Friday, October 28, 2011

A Whirlwind Sampling of Peru

The last two weeks are a blur for the three of us. Maybe with a few days to recover we’ll better appreciate our experiences but for now we’re in a much needed rest mode.

It began when Maribel and I met my sister Joyce in Lima Wednesday the 26th. Our plan was to spend two days trying to give Joyce a feel for Lima before flying on to Iquitos for Joyce’s first jungle experience, and then finishing up with six days in Chiclayo. We stuck to our timetable but had planned so many activities into the schedule that it often felt as if we were running a marathon.

Lima is a big city. Selecting activities to present a picture of the city in just two days was a challenge but we think we succeeded. We began our tour at what seemed to me to be the natural starting place…the Plaza de Armas. We timed it to catch the changing of the guard at noon at the Government Palace. Following a delicious lunch including Pisco sours with friends at Maury’s Hotel/Restaurant we toured historic San Francisco church. Then it was on to the Museum of Inquisition and Congress. Late afternoon found us back in Miraflores watching the sun set in Parque Del Amor. That evening we were too tired to go out so stayed in the apartment and ate Wisconsin cheddar cheese on crackers with wine.

The next morning found us at the Larco Museum in Pueblo Libre. What a beautiful and informative museum! The displays focus on cultural history, and we were surprised to see a large section devoted to the Moche culture from our neck of the woods in the Lambayeque Region. It is not a large museum but we spent over two hours wondering among the displays and on the grounds which are beautifully landscaped.

After the museum we traveled to Congress hoping to take a tour of the building and perhaps see congress in action, but at the entrance we were told visiting was restricted because a festival was being held on the grounds of the building. Perhaps it was the sad and disappointed expressions on our faces, but as we were about to leave an officious looking man motioned to us to follow him. He led us inside the building; gave us passes and arranged for a guide. It was an interesting tour and we were introduced to several members of Congress. A taxi took us back to Miraflores and Parque Kennedy where we had an early dinner. In the evening we window shopped at the Larco Mar Mall, and then it was early to bed as we had to be at the airport early the next morning.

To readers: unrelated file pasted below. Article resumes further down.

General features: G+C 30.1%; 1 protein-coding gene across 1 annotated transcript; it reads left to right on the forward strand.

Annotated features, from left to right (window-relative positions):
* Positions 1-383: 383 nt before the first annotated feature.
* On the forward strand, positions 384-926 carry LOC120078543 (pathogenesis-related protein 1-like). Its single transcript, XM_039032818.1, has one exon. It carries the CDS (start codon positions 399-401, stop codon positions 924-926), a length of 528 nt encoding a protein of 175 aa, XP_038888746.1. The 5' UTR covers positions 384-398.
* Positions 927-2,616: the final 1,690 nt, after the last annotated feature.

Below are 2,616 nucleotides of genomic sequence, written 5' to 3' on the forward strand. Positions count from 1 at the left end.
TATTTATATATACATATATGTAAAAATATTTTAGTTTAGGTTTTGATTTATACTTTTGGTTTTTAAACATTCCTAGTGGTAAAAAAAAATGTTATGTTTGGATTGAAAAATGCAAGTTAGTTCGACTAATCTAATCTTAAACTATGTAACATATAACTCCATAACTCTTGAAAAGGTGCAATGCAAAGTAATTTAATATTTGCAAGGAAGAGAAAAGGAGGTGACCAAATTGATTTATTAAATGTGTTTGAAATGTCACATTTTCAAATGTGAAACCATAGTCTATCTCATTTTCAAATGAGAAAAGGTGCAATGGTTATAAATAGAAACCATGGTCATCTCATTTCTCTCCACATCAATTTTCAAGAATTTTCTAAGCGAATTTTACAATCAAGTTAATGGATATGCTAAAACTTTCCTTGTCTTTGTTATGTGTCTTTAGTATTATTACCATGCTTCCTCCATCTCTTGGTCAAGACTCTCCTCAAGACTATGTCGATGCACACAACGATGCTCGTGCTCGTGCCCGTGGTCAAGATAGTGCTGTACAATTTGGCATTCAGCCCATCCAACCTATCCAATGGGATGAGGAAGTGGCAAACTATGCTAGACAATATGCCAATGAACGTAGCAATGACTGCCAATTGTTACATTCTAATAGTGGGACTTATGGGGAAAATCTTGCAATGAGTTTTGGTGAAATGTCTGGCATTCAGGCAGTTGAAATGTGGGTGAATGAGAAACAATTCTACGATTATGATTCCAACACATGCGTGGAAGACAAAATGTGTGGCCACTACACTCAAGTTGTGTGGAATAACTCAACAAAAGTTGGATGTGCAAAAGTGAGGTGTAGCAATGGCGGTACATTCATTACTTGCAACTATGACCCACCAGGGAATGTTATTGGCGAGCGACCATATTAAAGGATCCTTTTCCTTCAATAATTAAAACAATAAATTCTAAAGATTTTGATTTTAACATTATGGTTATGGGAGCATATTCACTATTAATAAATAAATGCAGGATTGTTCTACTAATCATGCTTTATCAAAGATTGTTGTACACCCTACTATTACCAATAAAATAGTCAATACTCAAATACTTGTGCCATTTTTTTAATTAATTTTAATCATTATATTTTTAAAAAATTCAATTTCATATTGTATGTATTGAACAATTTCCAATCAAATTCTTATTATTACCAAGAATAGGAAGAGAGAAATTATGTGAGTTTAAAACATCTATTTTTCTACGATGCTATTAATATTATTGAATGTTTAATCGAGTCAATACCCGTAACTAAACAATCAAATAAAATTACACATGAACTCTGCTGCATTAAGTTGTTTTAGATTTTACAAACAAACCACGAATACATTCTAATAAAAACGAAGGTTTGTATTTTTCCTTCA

The weather in Lima during our visit was cloudy, cool and damp. We actually wore light jackets in the apartment at night. The weather in Iquitos is not cloudy, cool and damp. We wore as little as possible and still had to stop frequently to rest and drink liquids. We ran the air conditioner in the apartment at maximum all night. It is hot in Iquitos.

Beside just enjoying the feeling of bring in a remote town on the edge of the Amazon River and rainforest there is a lot to see and do in Iquitos. Some of our activities included visiting a small cultural museum, the Manatee Rescue Center, the Amazon Golf Course, Quistococha Zoological Park, Pilpintuwasi Butterfly Farm and a Serpentarium on the Nanay River where Joyce was able to touch and hold a variety of native animals including a sloth and snakes. We spent time looking for pink dolphins on a commercial riverboat tour.

We visited two ‘native’ villages where we took part in dances, jungle walks and were taught to use a blowgun. In my view for the most part these are awkwardly staged theatrical productions designed to soften up the tourist for the trinket sale onslaught that follows the show, but there is enough entertainment to justify the time spent.

One of the highlights of our Iquitos visit was fishing for piranhas on the Amazon River. Given everything I’ve heard and read about piranhas I expected them to be jumping into the boat trying to tear us to shreds. Instead they proved to be sneaky sophisticated bait-stealers. Because there were witnesses I am forced to be completely honest here. Three of us fished… two of us caught fish. This was very damaging to my male ego.

Our four days in Iquitos went quickly and we left with mixed feelings – sorry to leave this beautiful setting but glad to escape the heat.

Chiclayo was the last and most laid-back of our locations, though we still kept busy. We revisited the Lord of Sipan museum and pyramids; walked the beach and saw the old train station at Puerto Eten; visited the villages of Eten, Boro and Cayalti, and spent a day in the historic town of Zaña. Joyce also had time to get reacquainted with friends and family members she hadn’t seen in a year.

And now it’s over. Joyce is back in the US and Maribel and I have already begun to plan for next year’s visit. A combination of Machu Picchu, Cajamarca and Tarapoto sounds promising.

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